Harvesting is a new gameplay mechanic that will definitely offer a different experience from the previous game. To get ADAM, you'll have to set your little sister down and let her go to work. In the demonstration we watched, the game actually popped up a progress bar to let us know how far along our companion was in her collecting. Unfortunately, setting her down also serves as a starter's pistol for every insane slicer to come out of the woodwork to try to kidnap her and kill you. The action gets pretty nuts, but thankfully, you're a tank with feet, a drill, firearms, and even plasmids.
At this point, we had a chance to see more of the combat system--which should feel partially familiar to those who played BioShock. You'll be able to aim and shoot your firearms as well as use your handy drill--which we have to say looks very satisfying to use. As far as firearms go, you'll apparently be able to get access to the full suite of big daddy weapons seen in the original game, along with some tweaks and new surprises. As before, the weapons will be upgradable, and just like before, the more you build them up, the bigger and more menacing-looking they'll be.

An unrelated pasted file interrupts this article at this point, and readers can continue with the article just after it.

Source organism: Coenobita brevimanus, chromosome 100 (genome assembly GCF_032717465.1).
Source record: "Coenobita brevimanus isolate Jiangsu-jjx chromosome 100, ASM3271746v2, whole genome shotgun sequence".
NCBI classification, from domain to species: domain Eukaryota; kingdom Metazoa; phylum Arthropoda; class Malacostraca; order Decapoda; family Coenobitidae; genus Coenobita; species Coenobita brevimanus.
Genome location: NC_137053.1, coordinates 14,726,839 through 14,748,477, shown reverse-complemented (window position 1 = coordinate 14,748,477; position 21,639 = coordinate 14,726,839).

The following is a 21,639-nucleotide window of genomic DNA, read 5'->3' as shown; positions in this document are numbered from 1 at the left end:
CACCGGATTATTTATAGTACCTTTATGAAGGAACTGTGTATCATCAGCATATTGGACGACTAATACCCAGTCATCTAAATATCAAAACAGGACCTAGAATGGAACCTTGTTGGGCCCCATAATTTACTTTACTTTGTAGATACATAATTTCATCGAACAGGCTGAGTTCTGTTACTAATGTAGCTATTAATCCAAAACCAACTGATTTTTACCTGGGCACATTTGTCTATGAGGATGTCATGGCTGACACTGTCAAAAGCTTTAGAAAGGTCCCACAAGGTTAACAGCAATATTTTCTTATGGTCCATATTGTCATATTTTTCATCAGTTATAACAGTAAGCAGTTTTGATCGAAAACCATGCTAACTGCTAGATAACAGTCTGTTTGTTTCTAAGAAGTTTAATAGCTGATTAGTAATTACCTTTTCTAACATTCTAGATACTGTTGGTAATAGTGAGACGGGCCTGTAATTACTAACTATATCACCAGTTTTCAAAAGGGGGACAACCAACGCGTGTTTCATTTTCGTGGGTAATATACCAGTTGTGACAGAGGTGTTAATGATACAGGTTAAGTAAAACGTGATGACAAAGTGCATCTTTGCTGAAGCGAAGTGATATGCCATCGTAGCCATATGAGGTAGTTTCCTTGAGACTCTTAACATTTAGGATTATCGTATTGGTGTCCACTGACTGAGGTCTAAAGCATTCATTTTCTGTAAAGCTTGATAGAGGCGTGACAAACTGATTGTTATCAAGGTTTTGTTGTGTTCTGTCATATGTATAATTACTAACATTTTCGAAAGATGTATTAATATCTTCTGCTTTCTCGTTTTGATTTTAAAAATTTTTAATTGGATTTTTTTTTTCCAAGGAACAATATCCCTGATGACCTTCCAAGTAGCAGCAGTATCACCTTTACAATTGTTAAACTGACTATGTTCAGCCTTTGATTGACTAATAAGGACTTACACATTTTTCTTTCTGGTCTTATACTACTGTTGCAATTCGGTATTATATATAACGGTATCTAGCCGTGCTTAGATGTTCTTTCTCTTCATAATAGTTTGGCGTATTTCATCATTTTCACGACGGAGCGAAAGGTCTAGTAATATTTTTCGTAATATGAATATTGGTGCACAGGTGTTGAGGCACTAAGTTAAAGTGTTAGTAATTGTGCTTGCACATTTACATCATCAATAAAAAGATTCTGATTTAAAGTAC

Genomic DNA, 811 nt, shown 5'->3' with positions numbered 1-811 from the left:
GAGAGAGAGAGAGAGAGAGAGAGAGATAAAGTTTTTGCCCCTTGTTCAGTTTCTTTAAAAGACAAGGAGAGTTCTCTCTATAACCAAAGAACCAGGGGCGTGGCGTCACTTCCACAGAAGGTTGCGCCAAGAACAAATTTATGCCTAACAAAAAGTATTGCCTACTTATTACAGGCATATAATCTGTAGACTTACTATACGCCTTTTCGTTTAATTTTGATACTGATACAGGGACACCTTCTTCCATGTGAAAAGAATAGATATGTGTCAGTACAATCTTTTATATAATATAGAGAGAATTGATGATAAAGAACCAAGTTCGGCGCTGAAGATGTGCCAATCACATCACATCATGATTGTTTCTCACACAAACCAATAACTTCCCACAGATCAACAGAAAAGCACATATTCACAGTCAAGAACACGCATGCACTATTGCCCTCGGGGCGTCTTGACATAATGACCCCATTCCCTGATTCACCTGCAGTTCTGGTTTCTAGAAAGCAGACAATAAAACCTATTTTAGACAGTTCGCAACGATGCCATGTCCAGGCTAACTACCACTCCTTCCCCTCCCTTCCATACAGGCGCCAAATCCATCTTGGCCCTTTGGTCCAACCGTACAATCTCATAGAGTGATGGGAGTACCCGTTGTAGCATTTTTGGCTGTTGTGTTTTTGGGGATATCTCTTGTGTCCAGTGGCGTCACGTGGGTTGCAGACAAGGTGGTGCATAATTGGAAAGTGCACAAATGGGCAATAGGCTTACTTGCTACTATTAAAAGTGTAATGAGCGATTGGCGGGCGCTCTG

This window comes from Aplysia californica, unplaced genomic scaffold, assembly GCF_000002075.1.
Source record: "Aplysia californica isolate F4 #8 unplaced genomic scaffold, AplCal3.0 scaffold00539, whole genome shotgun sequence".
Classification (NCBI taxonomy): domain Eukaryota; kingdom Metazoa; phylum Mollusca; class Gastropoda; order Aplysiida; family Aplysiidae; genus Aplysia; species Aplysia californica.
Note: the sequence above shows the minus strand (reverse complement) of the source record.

The plasmids are, well, let's say they're a surprising new addition to BioShock 2. It just feels odd to see a big daddy wielding them, but after seeing the clown car's worth of splicers that came out of the woodwork to cause problems, we doubt anyone's going to complain too much about having a powerful genetic arsenal. We were able to see the incinerate, telekinesis, and cyclone plasmids in action. As before, the enhanced abilities can be leveled up, but this time, they can also be charged and combined. The charged version of the incinerate power, for instance, looks appropriately flashy. We also had a chance to see the cyclone and incinerate plasmids combined, which created fiery tornado traps that could be laid in the paths of our foes. These abilities all seemed crucial to fending off the horde of enemies. Unfortunately, the action caught the attention of the big sister, who showed herself in spectacular fashion.